After the Wallow Fire occurred earlier this year, a lot of the forest is toast but there are areas that had a low burn or were untouched. In many of the burned spots, you can see young aspen and oak coming up through the ashes.

Steeple Mesa Trail #65:   The Wallow fire did some damage on this trail but most of the aspen survived and are at peak color now. You will need to hike over or around some fallen trees. Trailhead is first left just south of Hannagan Meadow.

Greens Peak FR 117:   Now Arizona’s premiere aspen area after the Wallow Fire, the large groves of old growth aspen are now at peak. Take FR 117 north of Sunrise Lake. Also try FR 117A and FR 61 for best color

 

Wild geranium. Canon 5DMII, 100mm macro, ISO 400, f/5.6 @ 1/200 s.

When Paul and I decided to pursue this book idea last spring (more on that story in an upcoming blog post), we knew it was going to take combining our different skills to get the book completed.  Since then, we’ve “divided and conquered.”  Paul is responsible for most of the photography and all of the graphic design for the book, while I’m doing some of the photography and all of the writing.

Over the past week, Paul has been finishing the last round of edits to the maps, photos, and layout, while I’ve spent my time finalizing and “fact-checking” all of the different flowers, directions, and photographic instruction we provide in the book.  I had a handful of little details I wanted to check out in the field before we started our final edits, particularly the impact of the Wallow Fire, Arizona’s largest wildfire in history.

We’ve tracked this massive wildfire closely since it started in late May, as two of our favorite locations featured in the book – Hannagan Meadow and the Thompson Trail – fell within the burn area boundary.  Last Monday, the Apache-Sitgreaves National Forest started opening large chunks of the forest, giving us the chance to confirm before the book went to print whether or not these areas had burned.

I left at “0-dark-thirty” on Wednesday morning with my “assistant,” my wonderful mother, Jacque, and headed towards the White Mountains.  En route, we made a quick stop at Black Canyon Lake, where we were delighted to see a healthy mix of monsoon blooms such as wild geranium, yellow hairy aster, penstemon, Hooker’s evening primrose, and western dayflower along its shores.

Before traveling on to Hannagan Meadow, I joined a very special group of people who can say they’ve been locked in a porta-potty!   I spent about 10 minutes (felt like two hours) in the smelly confines of the primitive john, banging on the plastic walls and yelling for help until one of the fisherman nearby came to my rescue.  “Jam the handle up hard and all the way to the right,” he suggested calmly – a handy tip just in case you decide to visit the lake and nature calls.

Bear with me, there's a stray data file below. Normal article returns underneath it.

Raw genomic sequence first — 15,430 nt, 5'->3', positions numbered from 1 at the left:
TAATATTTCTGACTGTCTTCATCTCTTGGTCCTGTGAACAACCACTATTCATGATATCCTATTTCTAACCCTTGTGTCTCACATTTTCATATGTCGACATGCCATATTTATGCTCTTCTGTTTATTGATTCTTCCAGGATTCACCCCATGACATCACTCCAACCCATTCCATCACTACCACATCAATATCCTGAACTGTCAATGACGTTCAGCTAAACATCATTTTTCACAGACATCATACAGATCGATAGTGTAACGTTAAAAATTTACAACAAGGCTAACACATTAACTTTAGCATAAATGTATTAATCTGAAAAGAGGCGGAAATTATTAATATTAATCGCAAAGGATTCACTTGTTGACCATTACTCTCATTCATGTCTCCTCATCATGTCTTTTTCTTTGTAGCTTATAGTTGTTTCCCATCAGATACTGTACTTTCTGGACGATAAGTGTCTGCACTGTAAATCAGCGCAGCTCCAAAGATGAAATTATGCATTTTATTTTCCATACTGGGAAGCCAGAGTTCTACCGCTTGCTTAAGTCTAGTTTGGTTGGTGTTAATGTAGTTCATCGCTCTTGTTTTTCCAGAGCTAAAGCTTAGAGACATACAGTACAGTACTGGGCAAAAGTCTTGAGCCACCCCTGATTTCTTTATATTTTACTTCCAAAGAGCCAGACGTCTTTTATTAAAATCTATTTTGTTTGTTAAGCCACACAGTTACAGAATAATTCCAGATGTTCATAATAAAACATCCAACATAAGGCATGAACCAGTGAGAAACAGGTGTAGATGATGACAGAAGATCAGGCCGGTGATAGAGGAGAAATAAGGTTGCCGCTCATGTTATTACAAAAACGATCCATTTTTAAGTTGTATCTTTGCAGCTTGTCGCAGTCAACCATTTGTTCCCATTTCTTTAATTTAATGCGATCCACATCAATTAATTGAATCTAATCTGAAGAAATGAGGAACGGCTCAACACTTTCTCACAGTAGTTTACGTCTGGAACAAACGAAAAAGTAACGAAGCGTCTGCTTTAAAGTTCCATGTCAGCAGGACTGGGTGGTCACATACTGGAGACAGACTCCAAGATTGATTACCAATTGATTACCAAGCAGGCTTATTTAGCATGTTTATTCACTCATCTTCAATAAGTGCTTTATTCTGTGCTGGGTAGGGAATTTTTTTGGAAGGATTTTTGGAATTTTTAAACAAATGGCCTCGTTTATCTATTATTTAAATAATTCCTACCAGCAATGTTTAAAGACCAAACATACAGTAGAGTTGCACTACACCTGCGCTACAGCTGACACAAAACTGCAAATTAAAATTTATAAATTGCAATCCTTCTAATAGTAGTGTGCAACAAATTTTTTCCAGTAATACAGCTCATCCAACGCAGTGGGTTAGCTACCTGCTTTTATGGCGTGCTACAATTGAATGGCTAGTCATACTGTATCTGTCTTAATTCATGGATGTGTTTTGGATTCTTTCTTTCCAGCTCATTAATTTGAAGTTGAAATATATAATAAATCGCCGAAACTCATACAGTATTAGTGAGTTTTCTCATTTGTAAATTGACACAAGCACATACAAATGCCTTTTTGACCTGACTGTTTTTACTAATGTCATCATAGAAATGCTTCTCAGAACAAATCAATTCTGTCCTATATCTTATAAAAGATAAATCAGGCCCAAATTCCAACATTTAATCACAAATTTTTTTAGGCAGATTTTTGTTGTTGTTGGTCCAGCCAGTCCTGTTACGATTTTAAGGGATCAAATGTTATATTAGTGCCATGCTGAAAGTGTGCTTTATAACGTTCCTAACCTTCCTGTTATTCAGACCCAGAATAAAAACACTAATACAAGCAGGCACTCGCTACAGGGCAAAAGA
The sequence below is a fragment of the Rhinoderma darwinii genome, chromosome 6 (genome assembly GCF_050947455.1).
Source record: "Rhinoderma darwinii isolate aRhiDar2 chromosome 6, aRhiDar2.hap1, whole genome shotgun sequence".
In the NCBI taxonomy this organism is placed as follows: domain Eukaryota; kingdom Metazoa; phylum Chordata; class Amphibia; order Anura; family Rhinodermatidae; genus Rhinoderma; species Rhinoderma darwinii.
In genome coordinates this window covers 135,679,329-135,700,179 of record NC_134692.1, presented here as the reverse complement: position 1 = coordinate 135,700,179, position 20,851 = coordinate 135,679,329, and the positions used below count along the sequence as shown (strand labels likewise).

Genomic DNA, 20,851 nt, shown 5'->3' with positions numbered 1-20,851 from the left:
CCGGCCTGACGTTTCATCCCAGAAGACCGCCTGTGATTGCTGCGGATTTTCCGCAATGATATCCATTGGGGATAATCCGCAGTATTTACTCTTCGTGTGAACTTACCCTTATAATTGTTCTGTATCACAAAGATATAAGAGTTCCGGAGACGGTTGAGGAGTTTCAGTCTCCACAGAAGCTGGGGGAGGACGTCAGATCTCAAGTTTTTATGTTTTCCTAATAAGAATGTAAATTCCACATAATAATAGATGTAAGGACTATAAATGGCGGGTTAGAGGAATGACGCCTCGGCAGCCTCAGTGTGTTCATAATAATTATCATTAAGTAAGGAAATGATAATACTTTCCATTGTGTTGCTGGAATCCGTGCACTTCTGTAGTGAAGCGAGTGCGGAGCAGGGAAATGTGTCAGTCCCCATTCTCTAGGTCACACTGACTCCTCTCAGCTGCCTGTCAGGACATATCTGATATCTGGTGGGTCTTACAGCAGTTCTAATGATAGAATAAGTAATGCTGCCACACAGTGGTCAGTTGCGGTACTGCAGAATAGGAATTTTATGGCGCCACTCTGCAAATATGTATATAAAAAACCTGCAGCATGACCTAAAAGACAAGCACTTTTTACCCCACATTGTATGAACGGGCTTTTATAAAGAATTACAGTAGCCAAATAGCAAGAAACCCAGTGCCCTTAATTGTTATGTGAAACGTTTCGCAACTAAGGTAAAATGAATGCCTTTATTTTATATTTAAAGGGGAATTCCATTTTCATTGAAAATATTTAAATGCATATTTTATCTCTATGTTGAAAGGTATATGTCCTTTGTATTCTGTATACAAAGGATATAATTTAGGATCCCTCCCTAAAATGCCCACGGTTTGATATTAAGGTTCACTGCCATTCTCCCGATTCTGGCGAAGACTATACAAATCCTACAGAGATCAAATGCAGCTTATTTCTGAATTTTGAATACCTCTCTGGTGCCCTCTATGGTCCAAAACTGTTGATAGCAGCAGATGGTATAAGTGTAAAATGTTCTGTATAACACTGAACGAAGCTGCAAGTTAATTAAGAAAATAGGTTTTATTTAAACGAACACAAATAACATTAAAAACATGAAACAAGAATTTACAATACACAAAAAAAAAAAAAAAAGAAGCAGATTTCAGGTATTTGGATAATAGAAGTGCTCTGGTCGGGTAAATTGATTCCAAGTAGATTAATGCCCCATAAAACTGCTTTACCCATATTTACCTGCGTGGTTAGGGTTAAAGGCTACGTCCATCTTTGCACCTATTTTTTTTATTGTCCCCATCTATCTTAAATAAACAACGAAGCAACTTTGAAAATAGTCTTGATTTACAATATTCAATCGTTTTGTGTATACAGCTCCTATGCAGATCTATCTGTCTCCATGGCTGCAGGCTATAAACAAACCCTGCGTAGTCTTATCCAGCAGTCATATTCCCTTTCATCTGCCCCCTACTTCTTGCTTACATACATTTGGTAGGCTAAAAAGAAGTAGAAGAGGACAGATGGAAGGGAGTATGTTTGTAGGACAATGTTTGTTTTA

Western sneezeweed sits on the edge of the burn area of the Wallow Fire a few miles north of Hannagan Meadow. Canon 5DMII, 16-35mm @ 19mm, ISO 400, f/20 @1/40 s.

After a quick spin through Overgaard to check on the common sunflowers (not much going on there right now), we finally made it to Hannagan Meadow.  Though the wildfire burned nearly 540,000 acres across the White Mountains, this idyllic place remained completely unscathed!

The Thompson Trail near Big Lake didn’t fare as well but wasn’t in as bad of shape as we had feared.  The creek bed of the West Fork of the Black River near the trailhead was predominantly untouched, save for the ridgelines above the trail.  As the forest regenerates over the next two to three years, disturbance wildflowers like lupine and fireweed will grow abundantly in the nutrient rich soil next to the western sneezeweed and aspen fleabane you see there now.  In other words, an amazing place to photograph flowers is only going to get better!

Rocky Mountain Beeplant near Flagstaff. Canon 5DMII, 24-105mm @ 90mm, ISO 1250 (windy and captured after sundown), f/18 @ 1/15 s.

With the majority of my work done early Thursday morning, my mom and I agreed we would drive as far west as we could to escape the constant downpour and lighting, even hail!  Our aimless wanderings landed us at the North Rim of the Grand Canyon under sunny skies.  Until that evening when we fell asleep to the sounds of crackling thunder and pitter-patter of rain hitting our tent.

The next morning, we toured the areas on the North Rim we recommend in the book, specifically DeMotte Park, Point Imperial, and the road to Cape Royal.  Golden-eye, goldenrod, and Kaibab paintbrush were blooming prolifically along the roads, as patches of skyrockets graced the lush meadows.  Unfortunately, I needed to be home by Friday evening, otherwise I would have stayed another week to capture the spectacle.

On the way home to Chandler, we made a brief stop at Jacob Lake Inn to stock up on their famous homemade cookies (when I go to heaven, I hope I’m surrounded by piles and piles of “Cookie on a Cloud”…YUM!), and then took a quick spin to Bonito Park near Sunset Crater National Park outside of Flagstaff.  The prairie sunflowers that normally blanket the field need about another week to fully develop, but a bunch of Arizona gilia is growing nicely on the hillside across from the meadow.

After all was said and done, we drove 1,119 in just three days!  Here’s our route:   http://tinyurl.com/WIAAugustRoadtrip.  The key for the various destination shown on the map is as follows:

  • A/G = Chandler
  • B = Overgaard
  • C = Hannagan Meadow
  • D = Thompson Trailhead
  • E = North Rim of the Grand Canyon
  • F = Bonito Park
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